R.I.P. Grammy-winning singer-songwriter Nanci Griffith


Nanci Griffith in 2011

Nanci Griffith in 2011
Photo: Rick Diamond (Getty Images)

Nanci Griffith has died. A veteran songwriter and musician, Griffith was a fixture of the Nashville music scene, with a style that often hybridized folk and country music traditions. Griffith won a Grammy in 1994 for her album Other Voices, Other Rooms, in which she covered the works of numerous artists who had inspired and influenced her own songwriting. Per Variety, Griffith died this week; no cause of death has been revealed. She was 68.

Originally from Texas, Griffith came up as a folk singer before branching out into other styles; she also gained prominence as a songwriter, with covers of her songs (including Kathy Mattea’s version of “Love At The Five And Dime” and Suzy Bogguss’ “Outbound Plane”) rising more than once to the top of the country charts. Griffith herself had a long and sometimes difficult relationship with mainstream country, as it re-invented itself in the late 1970s; while she was embraced by the Nashville community—collaborating frequently with the likes of John Prine, James Hooker, Arlo Guthrie, the Indigo Girls, and many more—her music often struggled to receive play on “conventional” country stations.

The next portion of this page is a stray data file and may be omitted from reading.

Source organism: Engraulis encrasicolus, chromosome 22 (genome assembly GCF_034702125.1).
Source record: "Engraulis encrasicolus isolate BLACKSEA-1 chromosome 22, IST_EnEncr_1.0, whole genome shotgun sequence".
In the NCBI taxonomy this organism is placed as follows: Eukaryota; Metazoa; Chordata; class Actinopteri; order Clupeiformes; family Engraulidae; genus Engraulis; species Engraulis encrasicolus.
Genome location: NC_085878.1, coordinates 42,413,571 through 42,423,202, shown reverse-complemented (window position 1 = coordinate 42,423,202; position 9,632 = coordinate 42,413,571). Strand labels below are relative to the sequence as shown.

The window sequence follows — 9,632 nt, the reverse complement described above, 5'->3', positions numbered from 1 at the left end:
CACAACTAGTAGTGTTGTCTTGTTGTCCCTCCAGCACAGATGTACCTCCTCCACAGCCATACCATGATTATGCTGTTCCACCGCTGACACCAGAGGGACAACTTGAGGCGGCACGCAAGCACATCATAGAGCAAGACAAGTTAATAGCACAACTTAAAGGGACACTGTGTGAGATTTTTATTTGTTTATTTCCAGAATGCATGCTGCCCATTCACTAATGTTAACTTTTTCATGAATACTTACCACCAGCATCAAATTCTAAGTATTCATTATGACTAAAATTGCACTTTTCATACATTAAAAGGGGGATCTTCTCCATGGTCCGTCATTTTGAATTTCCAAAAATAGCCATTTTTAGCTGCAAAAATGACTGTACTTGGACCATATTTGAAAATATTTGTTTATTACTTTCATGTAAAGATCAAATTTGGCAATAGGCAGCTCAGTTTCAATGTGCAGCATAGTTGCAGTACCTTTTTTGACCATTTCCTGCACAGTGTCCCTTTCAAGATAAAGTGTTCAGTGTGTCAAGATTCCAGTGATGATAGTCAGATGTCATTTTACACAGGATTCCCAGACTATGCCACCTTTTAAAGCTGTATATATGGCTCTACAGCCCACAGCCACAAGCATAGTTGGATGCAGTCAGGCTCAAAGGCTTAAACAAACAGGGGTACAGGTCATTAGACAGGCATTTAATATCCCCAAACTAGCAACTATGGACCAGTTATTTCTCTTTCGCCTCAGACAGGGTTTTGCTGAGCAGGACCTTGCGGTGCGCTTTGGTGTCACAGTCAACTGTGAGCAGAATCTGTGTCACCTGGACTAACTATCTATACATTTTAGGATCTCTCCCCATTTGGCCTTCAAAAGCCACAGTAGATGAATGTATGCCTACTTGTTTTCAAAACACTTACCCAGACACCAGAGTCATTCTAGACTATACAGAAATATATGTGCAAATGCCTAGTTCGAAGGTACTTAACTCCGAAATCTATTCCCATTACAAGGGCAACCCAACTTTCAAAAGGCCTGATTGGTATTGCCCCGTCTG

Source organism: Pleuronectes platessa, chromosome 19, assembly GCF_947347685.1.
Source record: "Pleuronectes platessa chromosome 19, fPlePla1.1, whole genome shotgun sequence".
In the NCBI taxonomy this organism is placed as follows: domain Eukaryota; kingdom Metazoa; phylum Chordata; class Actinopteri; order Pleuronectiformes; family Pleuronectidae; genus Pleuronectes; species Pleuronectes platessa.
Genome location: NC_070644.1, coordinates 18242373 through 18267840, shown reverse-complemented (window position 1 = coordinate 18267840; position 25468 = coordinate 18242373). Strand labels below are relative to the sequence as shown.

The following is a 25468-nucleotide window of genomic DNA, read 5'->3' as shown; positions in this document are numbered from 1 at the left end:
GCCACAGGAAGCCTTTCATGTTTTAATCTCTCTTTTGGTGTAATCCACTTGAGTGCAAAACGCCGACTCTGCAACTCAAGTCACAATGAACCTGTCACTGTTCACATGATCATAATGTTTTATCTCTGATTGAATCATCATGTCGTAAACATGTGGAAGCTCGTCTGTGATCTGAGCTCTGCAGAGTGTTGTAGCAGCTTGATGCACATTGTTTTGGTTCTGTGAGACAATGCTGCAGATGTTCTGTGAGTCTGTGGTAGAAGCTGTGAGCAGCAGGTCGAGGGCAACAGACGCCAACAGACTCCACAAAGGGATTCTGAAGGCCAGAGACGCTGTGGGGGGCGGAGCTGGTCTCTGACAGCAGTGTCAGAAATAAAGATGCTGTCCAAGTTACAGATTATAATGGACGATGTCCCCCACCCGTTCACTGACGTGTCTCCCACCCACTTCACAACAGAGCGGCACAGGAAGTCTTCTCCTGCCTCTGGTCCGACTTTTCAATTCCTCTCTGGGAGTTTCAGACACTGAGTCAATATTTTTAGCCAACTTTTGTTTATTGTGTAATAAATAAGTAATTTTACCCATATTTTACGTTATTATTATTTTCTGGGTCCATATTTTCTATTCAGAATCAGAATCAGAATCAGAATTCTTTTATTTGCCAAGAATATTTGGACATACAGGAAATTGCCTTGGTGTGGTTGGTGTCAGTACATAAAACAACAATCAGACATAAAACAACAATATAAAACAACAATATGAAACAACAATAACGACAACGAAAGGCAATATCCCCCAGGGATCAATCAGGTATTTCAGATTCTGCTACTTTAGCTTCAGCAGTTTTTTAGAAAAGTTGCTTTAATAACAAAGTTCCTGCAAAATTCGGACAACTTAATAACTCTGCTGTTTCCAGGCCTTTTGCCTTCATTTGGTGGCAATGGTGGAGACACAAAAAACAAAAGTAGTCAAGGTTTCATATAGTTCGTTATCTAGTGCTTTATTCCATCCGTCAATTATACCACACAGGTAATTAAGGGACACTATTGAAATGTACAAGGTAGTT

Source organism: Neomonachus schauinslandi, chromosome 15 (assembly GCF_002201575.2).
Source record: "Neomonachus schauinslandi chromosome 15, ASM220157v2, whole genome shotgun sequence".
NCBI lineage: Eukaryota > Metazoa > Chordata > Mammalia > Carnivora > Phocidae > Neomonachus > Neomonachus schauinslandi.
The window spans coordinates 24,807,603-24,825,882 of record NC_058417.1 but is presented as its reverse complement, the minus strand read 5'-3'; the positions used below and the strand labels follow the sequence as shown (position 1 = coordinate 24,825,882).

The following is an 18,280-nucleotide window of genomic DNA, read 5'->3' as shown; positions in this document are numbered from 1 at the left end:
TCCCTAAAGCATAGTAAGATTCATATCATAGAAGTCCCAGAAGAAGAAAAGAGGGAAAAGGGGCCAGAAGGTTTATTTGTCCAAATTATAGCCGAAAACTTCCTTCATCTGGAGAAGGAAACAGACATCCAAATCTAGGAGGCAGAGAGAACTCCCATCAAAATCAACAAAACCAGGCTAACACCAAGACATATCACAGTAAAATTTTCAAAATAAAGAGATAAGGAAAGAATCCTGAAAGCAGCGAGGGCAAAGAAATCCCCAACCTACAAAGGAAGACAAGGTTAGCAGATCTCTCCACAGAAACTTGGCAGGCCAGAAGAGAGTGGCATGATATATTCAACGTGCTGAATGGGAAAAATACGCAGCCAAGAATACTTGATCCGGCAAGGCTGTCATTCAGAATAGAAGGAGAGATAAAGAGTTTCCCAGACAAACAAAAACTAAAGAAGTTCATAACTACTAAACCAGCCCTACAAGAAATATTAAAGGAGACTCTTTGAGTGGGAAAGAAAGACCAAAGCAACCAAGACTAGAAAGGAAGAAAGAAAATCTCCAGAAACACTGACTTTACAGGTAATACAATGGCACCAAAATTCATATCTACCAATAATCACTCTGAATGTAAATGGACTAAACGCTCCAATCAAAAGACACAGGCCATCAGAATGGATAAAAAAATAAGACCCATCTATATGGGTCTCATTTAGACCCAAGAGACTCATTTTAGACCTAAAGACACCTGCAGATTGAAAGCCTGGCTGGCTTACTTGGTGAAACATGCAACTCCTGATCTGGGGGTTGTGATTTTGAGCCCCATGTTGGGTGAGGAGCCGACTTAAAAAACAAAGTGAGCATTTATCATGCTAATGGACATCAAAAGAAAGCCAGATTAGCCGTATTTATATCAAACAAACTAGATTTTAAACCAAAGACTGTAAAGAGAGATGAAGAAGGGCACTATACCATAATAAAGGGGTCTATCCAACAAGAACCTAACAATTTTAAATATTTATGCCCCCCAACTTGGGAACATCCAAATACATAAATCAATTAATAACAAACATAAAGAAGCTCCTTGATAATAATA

In tracking the evolutions of Griffith’s career, it’s helpful to look at the labels who released the 18 studio albums she ultimately released. Her MCA period (from 1987 to 1991) marks a strong effort to attempt to move toward country (and even a bit of pop), marked by albums like Lone Star State Of Mind and Late Night Grande Hotel. Her move to Elektra in 1993, which kicked off with the aforementioned Other Voices, saw a return to her folk roots. Throughout all these eras, though, Griffith’s music was marked by her wistful, often-sweet lyricism, and her clear, undeniable voice.

Griffith has been tributed this week by many of her past collaborators, and her ever-present admirers, in the folk and country scenes. Darius Rucker mourned her on Twitter, writing that “I lost one of my idols” and that “Singing with her was my favorite thing to do.” Austin City Limits, which hosted Griffith 8 times across her career, wrote that, “She was a beautiful songwriter and a beacon in the Texas music scene for decades.”

Griffith released her final album, Intersection, in 2012.